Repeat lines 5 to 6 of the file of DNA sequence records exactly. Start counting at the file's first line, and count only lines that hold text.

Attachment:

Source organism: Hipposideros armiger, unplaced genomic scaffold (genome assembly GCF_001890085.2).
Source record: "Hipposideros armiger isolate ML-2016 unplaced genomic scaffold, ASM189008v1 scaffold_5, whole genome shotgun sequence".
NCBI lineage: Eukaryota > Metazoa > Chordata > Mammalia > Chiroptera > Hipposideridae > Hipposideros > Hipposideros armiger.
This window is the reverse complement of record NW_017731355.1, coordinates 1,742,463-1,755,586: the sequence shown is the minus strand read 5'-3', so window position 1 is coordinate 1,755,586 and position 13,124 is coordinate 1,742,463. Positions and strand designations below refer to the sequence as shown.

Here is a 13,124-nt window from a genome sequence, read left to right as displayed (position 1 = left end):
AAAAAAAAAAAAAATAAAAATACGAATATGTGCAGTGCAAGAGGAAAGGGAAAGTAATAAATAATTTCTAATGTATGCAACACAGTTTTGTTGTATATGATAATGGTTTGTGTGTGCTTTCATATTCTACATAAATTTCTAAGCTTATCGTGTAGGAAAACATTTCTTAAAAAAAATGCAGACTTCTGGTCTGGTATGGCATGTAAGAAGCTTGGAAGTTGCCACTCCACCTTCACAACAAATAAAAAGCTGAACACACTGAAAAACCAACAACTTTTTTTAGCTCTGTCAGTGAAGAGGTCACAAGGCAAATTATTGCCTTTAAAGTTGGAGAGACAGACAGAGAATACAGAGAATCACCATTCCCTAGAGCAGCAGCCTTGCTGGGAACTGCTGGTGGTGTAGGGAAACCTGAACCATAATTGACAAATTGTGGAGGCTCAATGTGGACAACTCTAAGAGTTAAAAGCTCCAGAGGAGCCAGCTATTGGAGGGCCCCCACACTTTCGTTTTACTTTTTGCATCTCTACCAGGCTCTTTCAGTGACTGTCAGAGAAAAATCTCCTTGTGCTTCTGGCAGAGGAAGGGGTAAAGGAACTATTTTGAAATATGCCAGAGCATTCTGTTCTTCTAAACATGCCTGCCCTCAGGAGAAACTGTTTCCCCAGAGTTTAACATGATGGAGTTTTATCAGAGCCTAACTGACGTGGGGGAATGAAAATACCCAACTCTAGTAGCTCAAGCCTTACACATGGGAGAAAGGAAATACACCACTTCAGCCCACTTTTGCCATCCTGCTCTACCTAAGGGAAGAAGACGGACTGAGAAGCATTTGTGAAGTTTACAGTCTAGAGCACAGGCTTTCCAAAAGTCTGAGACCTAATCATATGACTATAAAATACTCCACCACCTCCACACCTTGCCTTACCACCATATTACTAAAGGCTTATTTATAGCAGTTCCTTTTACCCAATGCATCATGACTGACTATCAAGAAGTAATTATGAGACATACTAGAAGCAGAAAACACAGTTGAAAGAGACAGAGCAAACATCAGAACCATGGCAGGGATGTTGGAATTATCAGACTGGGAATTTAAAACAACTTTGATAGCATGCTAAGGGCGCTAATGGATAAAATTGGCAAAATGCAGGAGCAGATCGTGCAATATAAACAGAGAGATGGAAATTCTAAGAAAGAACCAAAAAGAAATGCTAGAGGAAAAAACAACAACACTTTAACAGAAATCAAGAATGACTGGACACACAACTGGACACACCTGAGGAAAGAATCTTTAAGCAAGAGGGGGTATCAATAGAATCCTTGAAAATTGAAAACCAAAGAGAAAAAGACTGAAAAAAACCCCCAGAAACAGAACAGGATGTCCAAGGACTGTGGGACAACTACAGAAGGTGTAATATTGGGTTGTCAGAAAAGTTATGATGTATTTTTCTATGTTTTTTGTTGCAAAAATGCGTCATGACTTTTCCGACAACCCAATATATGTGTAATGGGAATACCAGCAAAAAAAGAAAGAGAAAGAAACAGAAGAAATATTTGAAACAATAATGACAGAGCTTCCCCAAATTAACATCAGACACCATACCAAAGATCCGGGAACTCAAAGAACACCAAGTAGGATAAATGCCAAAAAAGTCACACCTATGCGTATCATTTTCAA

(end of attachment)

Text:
Here is a 13,124-nt window from a genome sequence, read left to right as displayed (position 1 = left end):
AAAAAAAAAAAAAATAAAAATACGAATATGTGCAGTGCAAGAGGAAAGGGAAAGTAATAAATAATTTCTAATGTATGCAACACAGTTTTGTTGTATATGATAATGGTTTGTGTGTGCTTTCATATTCTACATAAATTTCTAAGCTTATCGTGTAGGAAAACATTTCTTAAAAAAAATGCAGACTTCTGGTCTGGTATGGCATGTAAGAAGCTTGGAAGTTGCCACTCCACCTTCACAACAAATAAAAAGCTGAACACACTGAAAAACCAACAACTTTTTTTAGCTCTGTCAGTGAAGAGGTCACAAGGCAAATTATTGCCTTTAAAGTTGGAGAGACAGACAGAGAATACAGAGAATCACCATTCCCTAGAGCAGCAGCCTTGCTGGGAACTGCTGGTGGTGTAGGGAAACCTGAACCATAATTGACAAATTGTGGAGGCTCAATGTGGACAACTCTAAGAGTTAAAAGCTCCAGAGGAGCCAGCTATTGGAGGGCCCCCACACTTTCGTTTTACTTTTTGCATCTCTACCAGGCTCTTTCAGTGACTGTCAGAGAAAAATCTCCTTGTGCTTCTGGCAGAGGAAGGGGTAAAGGAACTATTTTGAAATATGCCAGAGCATTCTGTTCTTCTAAACATGCCTGCCCTCAGGAGAAACTGTTTCCCCAGAGTTTAACATGATGGAGTTTTATCAGAGCCTAACTGACGTGGGGGAATGAAAATACCCAACTCTAGTAGCTCAAGCCTTACACATGGGAGAAAGGAAATACACCACTTCAGCCCACTTTTGCCATCCTGCTCTACCTAAGGGAAGAAGACGGACTGAGAAGCATTTGTGAAGTTTACAGTCTAGAGCACAGGCTTTCCAAAAGTCTGAGACCTAATCATATGACTATAAAATACTCCACCACCTCCACACCTTGCCTTACCACCATATTACTAAAGGCTTATTTATAGCAGTTCCTTTTACCCAATGCATCATGACTGACTATCAAGAAGTAATTATGAGACATACTAGAAGCAGAAAACACAGTTGAAAGAGACAGAGCAAACATCAGAACCATGGCAGGGATGTTGGAATTATCAGACTGGGAATTTAAAACAACTTTGATAGCATGCTAAGGGCGCTAATGGATAAAATTGGCAAAATGCAGGAGCAGATCGTGCAATATAAACAGAGAGATGGAAATTCTAAGAAAGAACCAAAAAGAAATGCTAGAGGAAAAAACAACAACACTTTAACAGAAATCAAGAATGACTGGACACACAACTGGACACACCTGAGGAAAGAATCTTTAAGCAAGAGGGGGTATCAATAGAATCCTTGAAAATTGAAAACCAAAGAGAAAAAGACTGAAAAAAACCCCCAGAAACAGAACAGGATGTCCAAGGACTGTGGGACAACTACAGAAGGTGTAATATTGGGTTGTCAGAAAAGTTATGATGTATTTTTCTATGTTTTTTGTTGCAAAAATGCGTCATGACTTTTCCGACAACCCAATATATGTGTAATGGGAATACCAGCAAAAAAAGAAAGAGAAAGAAACAGAAGAAATATTTGAAACAATAATGACAGAGCTTCCCCAAATTAACATCAGACACCATACCAAAGATCCGGGAACTCAAAGAACACCAAGTAGGATAAATGCCAAAAAAGTCACACCTATGCGTATCATTTTCAA